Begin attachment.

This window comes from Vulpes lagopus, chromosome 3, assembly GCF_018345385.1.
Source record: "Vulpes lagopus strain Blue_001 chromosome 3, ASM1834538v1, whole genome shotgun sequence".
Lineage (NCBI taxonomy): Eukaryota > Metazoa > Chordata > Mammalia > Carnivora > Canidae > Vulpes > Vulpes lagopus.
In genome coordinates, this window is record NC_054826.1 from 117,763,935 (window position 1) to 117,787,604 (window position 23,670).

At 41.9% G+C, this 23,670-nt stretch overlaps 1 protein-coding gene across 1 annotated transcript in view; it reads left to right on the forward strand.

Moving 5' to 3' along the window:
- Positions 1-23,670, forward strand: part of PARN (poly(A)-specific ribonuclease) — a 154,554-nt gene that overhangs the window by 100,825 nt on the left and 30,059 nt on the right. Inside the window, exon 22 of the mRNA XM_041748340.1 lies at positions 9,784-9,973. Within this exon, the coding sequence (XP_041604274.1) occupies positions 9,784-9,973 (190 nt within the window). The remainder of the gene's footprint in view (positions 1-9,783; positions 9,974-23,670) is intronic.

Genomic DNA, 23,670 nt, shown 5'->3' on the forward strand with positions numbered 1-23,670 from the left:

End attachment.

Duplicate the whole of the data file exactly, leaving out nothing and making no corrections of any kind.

This window comes from Vulpes lagopus, chromosome 3, assembly GCF_018345385.1.
Source record: "Vulpes lagopus strain Blue_001 chromosome 3, ASM1834538v1, whole genome shotgun sequence".
Lineage (NCBI taxonomy): Eukaryota > Metazoa > Chordata > Mammalia > Carnivora > Canidae > Vulpes > Vulpes lagopus.
In genome coordinates, this window is record NC_054826.1 from 117,763,935 (window position 1) to 117,787,604 (window position 23,670).

At 41.9% G+C, this 23,670-nt stretch overlaps 1 protein-coding gene across 1 annotated transcript in view; it reads left to right on the forward strand.

Moving 5' to 3' along the window:
- Positions 1-23,670, forward strand: part of PARN (poly(A)-specific ribonuclease) — a 154,554-nt gene that overhangs the window by 100,825 nt on the left and 30,059 nt on the right. Inside the window, exon 22 of the mRNA XM_041748340.1 lies at positions 9,784-9,973. Within this exon, the coding sequence (XP_041604274.1) occupies positions 9,784-9,973 (190 nt within the window). The remainder of the gene's footprint in view (positions 1-9,783; positions 9,974-23,670) is intronic.

Genomic DNA, 23,670 nt, shown 5'->3' on the forward strand with positions numbered 1-23,670 from the left: